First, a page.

The year-long trial of Indian human rights activist Dr Binayak Sen suffered another delay on Monday, further prolonging the doctor’s unjust stay in jail.
Dr Sen’s trial has been adjourned for a month. Also, he continues to be deprived of specialist medical care at a place of his choice, despite fears for his health.
Dr Sen, a pioneer of health care to marginalized and indigenous communities in Chhattisgarh state, has languished in jail for two years. He was arrested on 14 May 2007 and was charged with facilitating armed Maoist violence.
Amnesty International believes that the charges and evidence against Dr Sen are baseless and politically motivated. It has called on the Indian authorities to immediately and unconditionally release Dr Sen.
“Dr Sen’s prolonged imprisonment is a glaring example of how the Indian authorities misuse security legislation to target activists,” said Madhu Malhotra, Deputy Director of Amnesty International’s Asia-Pacific Programme.
“These are open to abuse as they contain vague and sweeping definitions of ‘unlawful activities’. Under no circumstances should work that peacefully defends human rights be termed an ‘unlawful activity’.”.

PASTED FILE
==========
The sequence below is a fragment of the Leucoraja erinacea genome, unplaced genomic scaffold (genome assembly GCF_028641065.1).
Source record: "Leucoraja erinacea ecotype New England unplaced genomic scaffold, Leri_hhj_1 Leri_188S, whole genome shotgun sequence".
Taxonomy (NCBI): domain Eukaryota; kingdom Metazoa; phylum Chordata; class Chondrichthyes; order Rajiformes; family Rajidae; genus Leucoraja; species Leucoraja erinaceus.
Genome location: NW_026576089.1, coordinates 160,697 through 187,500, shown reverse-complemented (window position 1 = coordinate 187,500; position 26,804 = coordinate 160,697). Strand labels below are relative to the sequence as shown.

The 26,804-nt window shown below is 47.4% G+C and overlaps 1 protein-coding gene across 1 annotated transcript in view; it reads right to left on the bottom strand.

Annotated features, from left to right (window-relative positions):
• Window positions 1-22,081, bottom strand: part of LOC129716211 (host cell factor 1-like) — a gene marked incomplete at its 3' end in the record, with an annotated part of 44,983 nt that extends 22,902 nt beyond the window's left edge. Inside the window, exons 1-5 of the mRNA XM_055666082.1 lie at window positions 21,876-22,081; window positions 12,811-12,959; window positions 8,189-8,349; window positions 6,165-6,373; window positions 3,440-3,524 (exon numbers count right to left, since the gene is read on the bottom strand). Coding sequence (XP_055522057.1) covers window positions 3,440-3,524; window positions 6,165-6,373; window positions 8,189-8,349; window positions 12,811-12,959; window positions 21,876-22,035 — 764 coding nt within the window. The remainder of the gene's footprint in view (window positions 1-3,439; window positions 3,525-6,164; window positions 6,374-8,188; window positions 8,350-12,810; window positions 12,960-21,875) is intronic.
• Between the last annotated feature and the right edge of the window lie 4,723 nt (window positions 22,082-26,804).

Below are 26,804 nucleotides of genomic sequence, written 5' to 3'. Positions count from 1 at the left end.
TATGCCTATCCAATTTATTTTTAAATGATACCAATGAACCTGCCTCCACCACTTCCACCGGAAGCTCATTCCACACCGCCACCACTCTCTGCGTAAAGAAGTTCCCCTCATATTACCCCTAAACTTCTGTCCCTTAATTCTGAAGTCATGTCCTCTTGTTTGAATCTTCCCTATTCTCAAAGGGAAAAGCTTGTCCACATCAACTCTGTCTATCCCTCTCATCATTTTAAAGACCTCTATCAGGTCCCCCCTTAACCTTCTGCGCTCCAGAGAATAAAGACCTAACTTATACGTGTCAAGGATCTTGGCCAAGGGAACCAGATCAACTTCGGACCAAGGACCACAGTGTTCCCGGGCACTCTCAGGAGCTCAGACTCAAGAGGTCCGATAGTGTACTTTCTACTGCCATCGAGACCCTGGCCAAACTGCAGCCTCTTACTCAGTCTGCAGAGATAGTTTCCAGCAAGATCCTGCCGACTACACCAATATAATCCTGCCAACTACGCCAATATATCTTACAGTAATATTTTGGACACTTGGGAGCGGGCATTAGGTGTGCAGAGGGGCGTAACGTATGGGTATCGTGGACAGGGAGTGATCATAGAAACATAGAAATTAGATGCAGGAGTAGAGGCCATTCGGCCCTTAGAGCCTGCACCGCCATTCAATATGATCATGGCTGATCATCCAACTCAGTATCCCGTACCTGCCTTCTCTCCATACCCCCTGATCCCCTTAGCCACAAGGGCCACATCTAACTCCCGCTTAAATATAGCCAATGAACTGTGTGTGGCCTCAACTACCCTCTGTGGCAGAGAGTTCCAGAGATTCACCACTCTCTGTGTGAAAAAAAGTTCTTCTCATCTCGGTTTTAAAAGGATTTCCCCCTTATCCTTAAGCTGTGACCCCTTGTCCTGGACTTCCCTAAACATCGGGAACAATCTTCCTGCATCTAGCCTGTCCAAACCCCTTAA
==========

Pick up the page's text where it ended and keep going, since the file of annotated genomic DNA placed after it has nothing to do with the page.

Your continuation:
The security legislation enables the authorities to arbitrarily arrest and detain individuals, as well as seek their punishment, on unclear grounds.
Dr Sen’s trial resumed last week at Raipur district court but it moved slowly, leading to an adjournment until 25-27 May. Pending a plea for bail, Dr Sen will be forced to remain in prison until then at least. If convicted, he could face a life term in jail.
During the trial, the Chhattisgarh government contested a plea from Dr Sen, who suffers from recurrent chest pain, to be transferred to a hospital outside Raipur. The court will continue hearing his petition to be moved to a hospital of his choice on 2 May.
Amnesty International has called on the Indian authorities to ensure Dr. Sen has access to medical treatment of his choice while he remains in custody.
Dr. Sen was detained without proper charges for seven months, denied bail, and kept in solitary confinement for three weeks. Many of the charges against him stem from laws that contravene international standards. Repeated delays in the conduct of his trial have also heightened doubts about its fairness.